Water scarcity is here to stay, but we can benefit from taking the right action

Water scarcity is here to stay, but we can benefit from taking the right action

My garden is looking terrible, this drought and the current water restrictions have really taken their toll. The lawn is straw-yellow and the majority of the shrubs are wilting. Some of the young trees are thread-bare and vast areas are now barren as the smaller plants have died.

The drought and water restrictions imposed on us have certainly contributed to the state of affairs, but they cannot be blamed entirely. I am responsible, because despite being a landscaper, I have not dedicated enough time to managing and planning my own garden. Like just about everyone else, I am so busy working that I neglect it. I never consider adding it to my work-load and I certainly don’t feel like making it a part of my leisure time.

Watering used to be a fun past-time, but alas, those days are over now. The 2015/16 El Nino weather phenomenon was the strongest in recorded history. It raised world temperatures to record highs. Now it is well in retreat and this hopefully means that the South African drought that usually accompanies it will soon give way to normal rainfall.

Although, having said that, I think that all of us have to realize that the supply and the cost of our water are going to be problematic for a very long time to come. Our country suffers from cyclical drought, mostly linked to the El Nino effect and this makes us a water scarce country. The discourse around global warming still leans heavily toward the increasing of these drought conditions around the world.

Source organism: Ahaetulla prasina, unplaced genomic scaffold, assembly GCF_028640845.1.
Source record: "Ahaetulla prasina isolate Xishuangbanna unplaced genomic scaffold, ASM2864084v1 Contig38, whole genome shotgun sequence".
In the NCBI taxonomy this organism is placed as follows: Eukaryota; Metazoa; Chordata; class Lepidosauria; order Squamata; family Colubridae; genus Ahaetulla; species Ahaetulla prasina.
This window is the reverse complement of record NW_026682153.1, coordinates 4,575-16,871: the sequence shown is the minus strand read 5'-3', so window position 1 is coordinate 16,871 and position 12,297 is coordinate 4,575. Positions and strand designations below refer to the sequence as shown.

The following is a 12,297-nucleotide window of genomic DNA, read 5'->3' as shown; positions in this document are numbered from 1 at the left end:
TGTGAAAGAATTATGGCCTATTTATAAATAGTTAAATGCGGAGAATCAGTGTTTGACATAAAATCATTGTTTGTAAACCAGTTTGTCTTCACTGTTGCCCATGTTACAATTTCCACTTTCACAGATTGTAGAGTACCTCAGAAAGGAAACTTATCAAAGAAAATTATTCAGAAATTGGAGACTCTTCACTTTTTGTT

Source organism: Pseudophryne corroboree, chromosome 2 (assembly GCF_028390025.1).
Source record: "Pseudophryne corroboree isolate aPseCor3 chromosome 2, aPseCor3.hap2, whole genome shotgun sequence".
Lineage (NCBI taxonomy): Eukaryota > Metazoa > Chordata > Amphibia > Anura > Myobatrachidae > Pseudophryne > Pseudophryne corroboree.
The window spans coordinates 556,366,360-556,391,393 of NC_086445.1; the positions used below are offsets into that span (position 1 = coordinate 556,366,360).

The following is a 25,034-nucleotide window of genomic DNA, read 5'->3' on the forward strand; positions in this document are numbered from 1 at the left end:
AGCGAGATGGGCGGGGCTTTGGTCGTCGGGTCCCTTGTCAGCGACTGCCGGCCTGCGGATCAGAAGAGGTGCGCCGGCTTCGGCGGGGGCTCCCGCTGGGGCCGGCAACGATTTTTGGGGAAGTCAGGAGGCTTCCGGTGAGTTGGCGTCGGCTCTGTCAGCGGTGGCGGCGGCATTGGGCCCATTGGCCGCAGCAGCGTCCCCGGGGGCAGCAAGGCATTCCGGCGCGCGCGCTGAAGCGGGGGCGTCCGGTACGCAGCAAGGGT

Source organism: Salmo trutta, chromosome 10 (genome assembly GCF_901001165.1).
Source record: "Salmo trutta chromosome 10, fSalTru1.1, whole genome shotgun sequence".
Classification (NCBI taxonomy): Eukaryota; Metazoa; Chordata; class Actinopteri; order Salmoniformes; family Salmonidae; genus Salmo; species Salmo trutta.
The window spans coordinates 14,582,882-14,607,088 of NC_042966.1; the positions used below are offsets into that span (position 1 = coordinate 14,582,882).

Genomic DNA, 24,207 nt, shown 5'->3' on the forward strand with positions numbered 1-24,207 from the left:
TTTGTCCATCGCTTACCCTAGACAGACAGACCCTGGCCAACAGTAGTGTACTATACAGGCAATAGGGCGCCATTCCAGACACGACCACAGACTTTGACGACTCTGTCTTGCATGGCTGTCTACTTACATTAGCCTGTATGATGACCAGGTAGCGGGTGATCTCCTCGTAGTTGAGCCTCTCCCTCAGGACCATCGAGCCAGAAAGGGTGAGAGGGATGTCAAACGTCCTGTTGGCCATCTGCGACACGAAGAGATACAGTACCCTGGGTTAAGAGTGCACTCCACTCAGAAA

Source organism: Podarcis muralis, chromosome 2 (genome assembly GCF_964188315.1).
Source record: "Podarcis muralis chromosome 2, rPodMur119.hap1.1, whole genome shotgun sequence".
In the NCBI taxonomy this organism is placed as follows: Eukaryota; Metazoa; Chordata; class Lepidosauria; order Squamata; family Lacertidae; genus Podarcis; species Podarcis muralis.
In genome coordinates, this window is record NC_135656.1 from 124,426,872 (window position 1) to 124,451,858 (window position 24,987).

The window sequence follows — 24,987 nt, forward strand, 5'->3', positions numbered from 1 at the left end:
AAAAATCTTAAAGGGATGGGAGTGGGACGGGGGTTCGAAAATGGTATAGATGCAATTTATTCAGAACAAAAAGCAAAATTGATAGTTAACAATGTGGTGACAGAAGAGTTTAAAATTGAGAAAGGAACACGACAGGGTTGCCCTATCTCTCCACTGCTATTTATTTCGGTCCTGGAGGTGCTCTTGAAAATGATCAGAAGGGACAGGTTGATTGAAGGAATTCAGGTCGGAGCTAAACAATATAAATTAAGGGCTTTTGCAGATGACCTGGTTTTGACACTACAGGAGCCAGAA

Does our government need to build more dams? Is our water infrastructure and development being managed properly for future generations? All our cities, including Cape Town will grow exponentially in population during the next decade and our water supply and containment so far is not keeping up with this trend.

This means that we will likely be straddled with expensive water from now on. Even if the winters return to normal and the dams fill up we simply cannot continue as normal.

Start planning for a water scarce urban landscape:

There is no benefit to be gained from the savings made in water conservation if our gardens and parks are left decimated, dry and unwelcoming. I cannot stand to see my own garden looking the way it does. If I am going to take water scarcity seriously then I have to re-develop my garden into one that is both satisfying for me and the environment.

By choosing to invest in clean, renewable energy over dirty coal and dangerous nuclear we are making the smart investment choice for the future.

We will make the same choice when we invest our money in a properly planned, manageable and water-conscious garden environment. This will increase both the value of our individual properties and even the appeal of the surrounding neighbourhood. An example of this being that an unmanaged and messy verge or public park can negatively influence the perception that people have of an area. A tidy, easily and well managed park or verge has the opposite effect, raising the status of the same area.

If we can enjoy our beautiful garden environment in the middle of a scorching drought, knowing that we are saving water and money in water tariffs then we have surely added value to our lives and our environment. After all what else can we do

Start planning to re-develop for a water scarce garden now as the water wise planting season is from March to August.

More on this to follow….